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Today is Monday, June 7. We’re tracking 2,213 voting bills that have been introduced so far this session. There are 422 anti-voter bills and 1,277 pro-voter bills, with the remainder being either neutral, mixed, or unclear in their impact.
The Bad News: Anti-voter bills are on the move in Wisconsin and Michigan. Three bills creating new election crimes and targeting voters with disabilities were referred out of committee in Wisconsin last week. Meanwhile, in Michigan, lawmakers advanced bills imposing stricter voter ID requirements – two on in-person voters and one on absentee voters. In Texas, the governor signed a bill creating a felony offense for elections officials.
The Good News: Lots of good news out of Nevada last week! Three pro-voter bills were signed into law in the Silver State: a bill that ensures all voters get a ballot in the mail for each election and expand the availability of secure drop boxes, a bill that creates automatic voter registration, and a bill that allows voters with disabilities to register online. Meanwhile, the Illinois legislature sent two bills to the governor that will make it easier for incarcerated people to vote. And in Connecticut, the Senate overwhelmingly passed HJR 58, which proposes a constitutional amendment to allow for no-excuse absentee voting.
Looking Forward: A slew of elections bills in Wisconsin are scheduled for a floor vote on Wednesday, and floor votes are possible in Michigan next week as well. We’re still waiting for an announcement from Texas Governor Abbott on a special session and for a House vote on Connecticut’s rights restoration bill.
Here are the details:
Wisconsin anti-voter bills targeting voters with disabilities referred out of committee. In Wisconsin, three anti-voter bills made it out of committee last week. Two would make it harder for indefinitely confined voters to receive absentee ballots. Another would change the rules for absentee voting in nursing homes, including by creating a new criminal offense for employees of these facilities. These bills, along with three additional anti-voter bills, are now heading to the Senate floor for a vote on Wednesday.
Michigan Senate advances first pieces of its 39-bill election package by passing strict voter ID bills out of committee. Despite its already restrictive voter ID law, Michigan lawmakers have proposed multiple new ways to make voting more difficult for people unable to show specific types of ID. One would eliminate the option an in-person voter has to sign an affidavit attesting to their identity in lieu of providing voter ID. Another bill puts the burden of verifying a provisional ballot on the voter. And a bill requiring either a copy of ID or a specific ID number to request an absentee ballot came out of committee also. These bills now head to the Senate floor for a vote, possibly as early as this week.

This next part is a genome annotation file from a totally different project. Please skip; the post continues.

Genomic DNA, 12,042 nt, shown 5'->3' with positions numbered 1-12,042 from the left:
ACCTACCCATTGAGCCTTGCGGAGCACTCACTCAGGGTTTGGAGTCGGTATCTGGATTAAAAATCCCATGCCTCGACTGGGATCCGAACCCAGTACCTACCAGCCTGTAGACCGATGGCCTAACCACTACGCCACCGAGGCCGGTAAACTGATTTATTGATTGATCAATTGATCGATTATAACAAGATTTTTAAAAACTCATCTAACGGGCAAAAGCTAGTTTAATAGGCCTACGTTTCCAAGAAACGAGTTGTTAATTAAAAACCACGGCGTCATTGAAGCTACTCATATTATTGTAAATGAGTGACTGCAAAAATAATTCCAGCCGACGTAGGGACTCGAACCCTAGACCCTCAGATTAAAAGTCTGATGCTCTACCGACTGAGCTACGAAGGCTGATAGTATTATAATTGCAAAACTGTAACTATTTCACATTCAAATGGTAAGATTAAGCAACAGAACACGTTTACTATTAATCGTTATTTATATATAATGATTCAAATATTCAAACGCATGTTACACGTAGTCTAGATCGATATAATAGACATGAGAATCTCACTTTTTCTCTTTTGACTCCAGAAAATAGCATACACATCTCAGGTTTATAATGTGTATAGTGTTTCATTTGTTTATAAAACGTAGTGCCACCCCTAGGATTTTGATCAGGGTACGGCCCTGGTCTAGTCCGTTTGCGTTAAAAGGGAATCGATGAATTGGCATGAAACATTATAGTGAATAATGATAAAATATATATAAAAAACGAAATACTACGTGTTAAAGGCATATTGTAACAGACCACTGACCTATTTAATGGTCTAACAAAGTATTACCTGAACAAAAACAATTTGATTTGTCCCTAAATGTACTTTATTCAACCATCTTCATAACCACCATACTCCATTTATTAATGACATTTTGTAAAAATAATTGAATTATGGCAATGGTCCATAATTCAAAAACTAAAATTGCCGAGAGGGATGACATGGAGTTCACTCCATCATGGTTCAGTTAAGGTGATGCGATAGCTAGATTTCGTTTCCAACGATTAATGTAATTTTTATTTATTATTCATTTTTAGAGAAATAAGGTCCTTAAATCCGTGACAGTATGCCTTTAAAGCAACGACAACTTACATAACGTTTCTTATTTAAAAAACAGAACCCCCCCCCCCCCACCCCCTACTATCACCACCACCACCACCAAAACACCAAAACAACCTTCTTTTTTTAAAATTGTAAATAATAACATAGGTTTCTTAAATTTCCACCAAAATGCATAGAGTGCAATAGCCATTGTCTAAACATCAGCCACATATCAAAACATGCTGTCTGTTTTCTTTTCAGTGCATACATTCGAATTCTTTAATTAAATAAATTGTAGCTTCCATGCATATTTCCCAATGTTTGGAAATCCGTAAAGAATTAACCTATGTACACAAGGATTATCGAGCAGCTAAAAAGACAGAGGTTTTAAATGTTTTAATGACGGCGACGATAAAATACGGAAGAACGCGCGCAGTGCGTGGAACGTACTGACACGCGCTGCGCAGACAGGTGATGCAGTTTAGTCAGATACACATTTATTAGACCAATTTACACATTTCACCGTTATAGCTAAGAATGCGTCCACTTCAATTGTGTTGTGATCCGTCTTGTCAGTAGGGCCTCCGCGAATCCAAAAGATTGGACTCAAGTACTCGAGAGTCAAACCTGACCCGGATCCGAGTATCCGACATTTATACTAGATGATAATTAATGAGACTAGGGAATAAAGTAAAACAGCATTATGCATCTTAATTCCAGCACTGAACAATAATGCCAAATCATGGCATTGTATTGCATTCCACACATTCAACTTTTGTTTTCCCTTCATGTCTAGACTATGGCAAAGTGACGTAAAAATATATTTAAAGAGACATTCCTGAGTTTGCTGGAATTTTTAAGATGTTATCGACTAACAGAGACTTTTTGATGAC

Texas Governor signs bill creating a second degree felony for elections officials. Following a hectic end of session in Austin, Governor Abbott signed an election bill this week creating a second degree felony for elections officials who knowingly or intentionally count invalid votes or fail to count valid votes. Meanwhile, we’re still waiting to see when the first of two special sessions will be called. All indications point to July or August.
Nevada enacts several pro-voter bills. In Nevada, the governor signed a slew of bills last week:
- AB 321 would ensure that all voters get a ballot in the mail for each election and expand the availability of secure drop boxes.
- AB 432 would create automatic voter registration in the state.
- AB 121 would expand registration options for voters with disabilities.
Illinois eyes improvements to voting opportunities for incarcerated individuals. The Illinois legislature passed a bill to allow the Department of Corrections to become a voter registration agency and another to allow more jails to provide voting.
Connecticut’s Senate overwhelmingly approves no-excuse absentee voting measure for ballot approval. Last week, Connecticut’s Senate passed HJR 58 by a vote of 26-9. However, voters will need to wait until 2024 before they can vote on this constitutional amendment since the House fell short of an essential three-quarters threshold when it voted on the measure last month. Both chambers will need to re-pass the measure by a simple majority in 2023 to ensure it’s on the ballot in 2024. Separately, we may see a House vote on Connecticut’s rights restoration bill next week.
This update is powered by VRL’s State Voting Rights Tracker: tracker.votingrightslab.org